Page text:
I don’t believe it is possible for anybody else to tell your story the way you can. Others might be able to provide the basic details, but in order to truly explain your company’s character and culture it needs to come directly from you.

There is ample evidence that executives in the commercial construction and design industry are hesitant to enter into unknown business relationships.

According to a nationwide survey I read recently in Construction Executive magazine, 83 percent of respondents said their primary source of business is a combination of repeat clients, referrals and networking. Yet amazingly, 33 percent said they do nothing to nurture existing business relationships.

What’s going to happen if your competition makes the effort to cultivate business relationships with a personal touch, and you simply rely on canned programs? Sure it takes a lot more time and work to do it on your own.

Success is never easy, but if you don’t take the initiative, someone else will.

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Merrill Stewart is Founder and President of the Stewart Perry Company, a commercial building contractor based in Birmingham, Ala. Contact him via email

Few people endure slumps and a downturn in performance as often as professional athletes. Even the greatest sports stars suffer through stretches where seemingly nothing goes right. During his heyday, Michael Jordan had a commercial in which he stated, “I’ve failed over and over and over again in my life.” Then, after a short pause, he said, “And that is why I succeed.”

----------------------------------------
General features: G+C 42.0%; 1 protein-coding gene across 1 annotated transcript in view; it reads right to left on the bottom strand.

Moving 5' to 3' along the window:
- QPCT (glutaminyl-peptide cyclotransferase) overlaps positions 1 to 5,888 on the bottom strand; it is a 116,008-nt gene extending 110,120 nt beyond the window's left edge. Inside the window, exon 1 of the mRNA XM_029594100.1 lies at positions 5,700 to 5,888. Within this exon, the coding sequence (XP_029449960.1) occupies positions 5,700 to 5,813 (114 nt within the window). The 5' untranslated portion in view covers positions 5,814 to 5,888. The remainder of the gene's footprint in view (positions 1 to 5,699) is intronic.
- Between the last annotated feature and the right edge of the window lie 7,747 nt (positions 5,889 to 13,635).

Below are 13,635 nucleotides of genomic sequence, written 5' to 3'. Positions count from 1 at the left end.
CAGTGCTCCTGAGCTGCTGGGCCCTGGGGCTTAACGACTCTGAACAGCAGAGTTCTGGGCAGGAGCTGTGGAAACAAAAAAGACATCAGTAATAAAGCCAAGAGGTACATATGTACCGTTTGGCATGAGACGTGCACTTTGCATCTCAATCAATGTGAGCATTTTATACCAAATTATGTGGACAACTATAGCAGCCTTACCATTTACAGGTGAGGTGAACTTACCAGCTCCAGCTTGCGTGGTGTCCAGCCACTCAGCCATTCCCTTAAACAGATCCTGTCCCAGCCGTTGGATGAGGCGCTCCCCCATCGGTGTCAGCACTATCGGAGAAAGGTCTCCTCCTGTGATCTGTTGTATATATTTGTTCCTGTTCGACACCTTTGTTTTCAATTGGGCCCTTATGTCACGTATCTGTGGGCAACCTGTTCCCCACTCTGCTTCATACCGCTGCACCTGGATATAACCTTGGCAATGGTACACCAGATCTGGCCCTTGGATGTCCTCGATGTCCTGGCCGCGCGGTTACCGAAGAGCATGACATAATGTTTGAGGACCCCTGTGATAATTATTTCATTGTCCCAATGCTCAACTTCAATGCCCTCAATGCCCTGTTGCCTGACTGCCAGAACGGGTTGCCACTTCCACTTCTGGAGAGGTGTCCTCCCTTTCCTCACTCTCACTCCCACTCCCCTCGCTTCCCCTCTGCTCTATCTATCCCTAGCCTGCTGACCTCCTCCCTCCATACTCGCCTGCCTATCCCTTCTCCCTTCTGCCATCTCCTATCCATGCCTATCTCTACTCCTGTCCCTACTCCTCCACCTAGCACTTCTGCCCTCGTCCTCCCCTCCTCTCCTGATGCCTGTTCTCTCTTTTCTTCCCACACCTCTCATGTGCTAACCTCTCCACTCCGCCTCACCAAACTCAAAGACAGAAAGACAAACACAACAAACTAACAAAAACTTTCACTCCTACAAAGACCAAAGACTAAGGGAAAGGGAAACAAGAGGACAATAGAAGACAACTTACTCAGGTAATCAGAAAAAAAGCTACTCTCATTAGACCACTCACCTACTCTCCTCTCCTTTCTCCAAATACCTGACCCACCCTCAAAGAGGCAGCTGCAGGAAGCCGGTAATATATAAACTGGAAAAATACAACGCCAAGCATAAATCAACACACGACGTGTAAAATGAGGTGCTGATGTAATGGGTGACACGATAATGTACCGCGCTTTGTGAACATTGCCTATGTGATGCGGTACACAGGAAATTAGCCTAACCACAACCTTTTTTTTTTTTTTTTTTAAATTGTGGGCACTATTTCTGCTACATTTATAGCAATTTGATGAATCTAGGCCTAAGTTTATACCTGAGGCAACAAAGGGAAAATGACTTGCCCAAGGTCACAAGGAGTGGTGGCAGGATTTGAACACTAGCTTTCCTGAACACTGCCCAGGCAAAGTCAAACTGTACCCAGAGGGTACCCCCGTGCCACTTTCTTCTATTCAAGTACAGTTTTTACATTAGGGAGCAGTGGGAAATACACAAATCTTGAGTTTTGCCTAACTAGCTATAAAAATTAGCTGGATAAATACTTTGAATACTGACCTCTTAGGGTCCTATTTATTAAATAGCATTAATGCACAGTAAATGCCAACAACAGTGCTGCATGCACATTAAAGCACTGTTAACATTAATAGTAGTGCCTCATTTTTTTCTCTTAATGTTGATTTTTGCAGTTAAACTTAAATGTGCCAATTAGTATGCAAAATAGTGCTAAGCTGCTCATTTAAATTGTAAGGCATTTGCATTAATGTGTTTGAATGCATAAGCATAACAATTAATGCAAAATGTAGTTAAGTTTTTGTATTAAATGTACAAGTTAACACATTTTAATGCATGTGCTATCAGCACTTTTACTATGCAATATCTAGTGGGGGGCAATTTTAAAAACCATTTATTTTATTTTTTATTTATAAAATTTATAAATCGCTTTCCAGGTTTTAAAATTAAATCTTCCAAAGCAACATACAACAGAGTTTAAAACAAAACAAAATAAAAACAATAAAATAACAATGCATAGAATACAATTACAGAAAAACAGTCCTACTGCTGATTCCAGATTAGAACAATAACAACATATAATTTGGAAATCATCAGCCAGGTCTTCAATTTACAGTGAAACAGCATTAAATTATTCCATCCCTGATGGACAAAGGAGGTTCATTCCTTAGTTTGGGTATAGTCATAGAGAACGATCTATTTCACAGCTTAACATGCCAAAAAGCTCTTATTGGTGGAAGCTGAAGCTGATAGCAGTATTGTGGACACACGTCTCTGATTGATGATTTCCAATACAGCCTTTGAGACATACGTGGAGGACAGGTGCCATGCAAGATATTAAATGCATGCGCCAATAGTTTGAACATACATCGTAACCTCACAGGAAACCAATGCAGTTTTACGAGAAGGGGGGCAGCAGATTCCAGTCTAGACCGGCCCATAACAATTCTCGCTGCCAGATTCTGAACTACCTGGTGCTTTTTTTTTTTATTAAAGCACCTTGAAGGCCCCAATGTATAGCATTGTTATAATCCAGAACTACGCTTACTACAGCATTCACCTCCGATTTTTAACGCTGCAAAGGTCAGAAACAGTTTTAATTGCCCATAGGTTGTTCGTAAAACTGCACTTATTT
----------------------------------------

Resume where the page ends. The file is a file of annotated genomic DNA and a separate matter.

The point being that we all will go through tough times. To me, The key is how we handle the difficulties, and what we do to maintain a positive attitude and emerge stronger and better.

We have been in an economic slump for the past three years. This downturn has been longer than anything I have ever experienced, and it is not over. But things are improving. Most people expect that 2011 will be better than 2010, and 2012 will be even better than that.

Still, the psychological effects of a bad economy are similar to an athletic slump. Eventually it is difficult to keep your spirits up and you become convinced that the good times will never return. That is precisely when it is vital to visualize success.

A recent article in the Wall Street Journal stated that golfing legend Jack Nicklaus used to step back and “consciously regain a positive frame of mind” whenever things were going wrong. Former Atlanta Braves pitcher John Smoltz broke out of a lengthy slump by watching a two-minute video of a series of perfect pitches he had made.

Here are a few things I do to try to encourage those around our office to keep their spirits up:

  • We have company lunches from time-to-time. Some of the ladies in our office take advantage of our kitchen and cook some wonderful and tasty full-course meal for everyone.
  • We go on company outings occasionally. Recently, many members of our staff attended a local football game and we invited not only staff, but their family as well.